By HANNA SIEGEL
May 4, 2011
Job one for intelligence analysts searching the "motherlode" of information grabbed from Osama Bin Laden's lair is finding any plans for imminent al Qaeda terror attacks.
But after attack plans, what U.S. authorities want to know is the whereabouts of Bin Laden's top deputies, especially the man who now could inherit the dual titles of al Qaeda's leader and America's most wanted terrorist -- Ayman al-Zawahiri.
"After attack plans," said former White House counterterrorism advisor and ABC News consultant Richard Clarke, "[they're looking for] the location of [Bin Laden's] deputies ... where the money is, where the money comes from, where does it live, and how big an organization is al Qaeda central these days?"
Though the FBI said it does not rank its most wanted beyond their presence in the top ten, the U.S. government is offering $25 million for information leading to the capture of the man it believes has been al Qaeda's true commander for several years – millions more than anyone else on the list.
Their shared career of terror began with the U.S. Embassy bombings in Kenya and Tanzania later that year, and continued with the USS Cole attack of 2000 and then 9/11. Zawahiri is under indictment in the U.S. for the embassy attacks.
In April 2009, the U.S. State Department said that it believed that bin Laden had become a spiritual figurehead within al Qaeda, and that Zawahiri, known as "The Doctor" or "The Teacher," was the group's true operational and strategic leader. Examination of the materials found in Bin Laden's Abbottabad hideout will show whether U.S. officials had it right. "Prior to the attack, CIA's impression was that Bin Laden was a passive manager who occasionally received reports," said Clarke. "We'll know better whether that was accurate when we see what was in the documents and on his hard drive."
A senior Pakistani official told ABC News Wednesday that Pakistan's intelligence agency, ISI, continues to believe that bin Laden had not been operationally involved with al Qaeda for some time.
Zawarhiri is still thought to be hiding near the Afghan-Pakistan border. Bin Laden was often said to be living in the same region, though when he was killed in a raid Sunday, Bin Laden had actually been holed up less than 100 miles from the Pakistani capital of Islamabad, right next to Pakistani military installations and the country's top military academy, for as long as six years.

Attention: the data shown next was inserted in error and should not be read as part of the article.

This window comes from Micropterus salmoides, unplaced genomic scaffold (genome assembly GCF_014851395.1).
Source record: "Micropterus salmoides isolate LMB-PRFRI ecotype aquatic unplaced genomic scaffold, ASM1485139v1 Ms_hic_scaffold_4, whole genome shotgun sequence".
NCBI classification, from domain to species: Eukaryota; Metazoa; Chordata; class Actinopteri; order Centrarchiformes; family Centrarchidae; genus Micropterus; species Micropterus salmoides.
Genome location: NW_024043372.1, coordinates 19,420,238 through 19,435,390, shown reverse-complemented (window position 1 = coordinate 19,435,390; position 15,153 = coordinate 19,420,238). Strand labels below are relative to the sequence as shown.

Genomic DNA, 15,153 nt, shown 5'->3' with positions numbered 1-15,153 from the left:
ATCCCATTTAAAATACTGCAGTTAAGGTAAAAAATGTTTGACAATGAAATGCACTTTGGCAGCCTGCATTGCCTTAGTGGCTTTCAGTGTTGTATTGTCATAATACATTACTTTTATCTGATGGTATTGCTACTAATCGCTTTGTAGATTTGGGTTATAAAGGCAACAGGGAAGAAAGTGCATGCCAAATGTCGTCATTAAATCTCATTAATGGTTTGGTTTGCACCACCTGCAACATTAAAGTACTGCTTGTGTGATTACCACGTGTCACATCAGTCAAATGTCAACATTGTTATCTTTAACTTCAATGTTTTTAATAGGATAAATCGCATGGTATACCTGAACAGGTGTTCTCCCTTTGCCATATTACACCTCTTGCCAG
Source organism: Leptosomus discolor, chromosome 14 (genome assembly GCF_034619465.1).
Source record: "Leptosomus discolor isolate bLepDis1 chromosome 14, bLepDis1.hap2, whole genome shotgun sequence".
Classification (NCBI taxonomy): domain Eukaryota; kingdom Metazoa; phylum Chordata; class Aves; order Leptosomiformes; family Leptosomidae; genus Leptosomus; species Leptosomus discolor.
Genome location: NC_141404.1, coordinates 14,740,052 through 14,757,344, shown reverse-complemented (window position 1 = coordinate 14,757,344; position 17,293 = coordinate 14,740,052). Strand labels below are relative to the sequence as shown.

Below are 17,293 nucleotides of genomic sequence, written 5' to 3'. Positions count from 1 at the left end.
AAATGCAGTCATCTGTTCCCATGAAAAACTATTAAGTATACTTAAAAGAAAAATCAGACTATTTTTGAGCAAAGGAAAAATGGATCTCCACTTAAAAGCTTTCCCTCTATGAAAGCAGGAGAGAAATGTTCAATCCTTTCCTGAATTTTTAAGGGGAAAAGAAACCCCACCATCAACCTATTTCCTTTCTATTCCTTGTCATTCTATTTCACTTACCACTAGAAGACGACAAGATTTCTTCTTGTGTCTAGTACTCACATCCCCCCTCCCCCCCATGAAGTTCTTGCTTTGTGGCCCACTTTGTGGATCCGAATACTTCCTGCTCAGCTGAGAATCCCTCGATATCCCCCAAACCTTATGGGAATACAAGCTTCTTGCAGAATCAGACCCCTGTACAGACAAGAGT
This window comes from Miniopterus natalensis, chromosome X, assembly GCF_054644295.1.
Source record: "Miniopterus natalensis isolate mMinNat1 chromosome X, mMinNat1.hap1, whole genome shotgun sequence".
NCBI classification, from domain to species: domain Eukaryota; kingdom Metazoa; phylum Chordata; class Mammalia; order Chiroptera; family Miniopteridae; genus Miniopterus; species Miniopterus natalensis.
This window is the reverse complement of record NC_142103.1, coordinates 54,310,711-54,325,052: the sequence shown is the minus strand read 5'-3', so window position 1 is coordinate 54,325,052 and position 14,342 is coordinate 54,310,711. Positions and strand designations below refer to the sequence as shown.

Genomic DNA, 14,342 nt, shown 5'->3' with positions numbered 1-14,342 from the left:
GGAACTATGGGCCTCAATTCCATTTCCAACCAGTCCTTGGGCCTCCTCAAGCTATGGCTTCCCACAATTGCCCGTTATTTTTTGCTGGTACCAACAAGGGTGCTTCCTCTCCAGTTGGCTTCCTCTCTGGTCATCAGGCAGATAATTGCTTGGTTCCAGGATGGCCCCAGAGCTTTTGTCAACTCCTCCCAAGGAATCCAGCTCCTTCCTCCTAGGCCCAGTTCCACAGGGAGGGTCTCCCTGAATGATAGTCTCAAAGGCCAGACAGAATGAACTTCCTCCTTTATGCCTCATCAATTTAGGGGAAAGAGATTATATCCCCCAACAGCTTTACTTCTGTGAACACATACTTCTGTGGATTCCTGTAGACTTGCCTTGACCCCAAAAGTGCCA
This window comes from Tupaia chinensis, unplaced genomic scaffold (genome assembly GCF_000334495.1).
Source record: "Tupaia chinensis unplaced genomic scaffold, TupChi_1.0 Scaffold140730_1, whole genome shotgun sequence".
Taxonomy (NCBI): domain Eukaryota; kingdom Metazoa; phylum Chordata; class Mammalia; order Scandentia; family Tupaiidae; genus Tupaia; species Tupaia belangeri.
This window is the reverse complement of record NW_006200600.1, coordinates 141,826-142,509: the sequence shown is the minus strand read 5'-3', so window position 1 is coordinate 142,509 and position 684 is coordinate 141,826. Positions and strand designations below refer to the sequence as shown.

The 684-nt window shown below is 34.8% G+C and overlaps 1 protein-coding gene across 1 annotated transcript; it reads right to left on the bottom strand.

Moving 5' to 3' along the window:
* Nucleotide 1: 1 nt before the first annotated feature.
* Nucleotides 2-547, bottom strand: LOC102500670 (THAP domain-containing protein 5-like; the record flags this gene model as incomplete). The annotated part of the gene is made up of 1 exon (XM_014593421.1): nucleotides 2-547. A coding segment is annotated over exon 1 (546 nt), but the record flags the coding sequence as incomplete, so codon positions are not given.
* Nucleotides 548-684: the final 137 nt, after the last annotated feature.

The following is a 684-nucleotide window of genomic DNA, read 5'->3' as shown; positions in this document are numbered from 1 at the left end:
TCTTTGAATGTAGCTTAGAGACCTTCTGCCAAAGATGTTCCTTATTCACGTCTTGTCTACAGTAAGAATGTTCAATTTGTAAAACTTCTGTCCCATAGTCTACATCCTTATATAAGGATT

http://abcnews.go.com/Blotter/osama-bin … d=13527705
by prettydarkhorse5 years ago
I received this twitter news - News media rumor & speculation is that Osama bin Laden is dead!
by thirdmillenium6 years ago
Time and again Pakistan has been insisting that Laden is in all probability dead. The latest is the Pak PM's assertion in Washington yesterday. Do you believe Pakistan?
by SparklingJewel5 years ago
a little something sent to me...do you believe it? do you really care? "Every indication clearly points to last Sunday’s raid being a manufactured ploy to return Americans to a state of post-9/11...
by SEEKER OF TRUTH575 years ago
What kind of person was he in the Islamic religion? Was he revered or despised among those of Islamic faith?
by OLYHOOCH5 years ago
By HUMA KHAN and MATTHEW JAFFE May 5, 2011In the wake of the U.S.-led operation that killed Osama bin Laden, billions of U.S. taxpayer dollars to Pakistan are in jeopardy as relations between the two countries turn...
by Mohideen Basha8 years ago
Stamping out Al Qaeda "once and for all" and capturing or killing its elusive leader Osama bin Laden would be a "top priority" for the next US Government.,President elect Barak Obama has...
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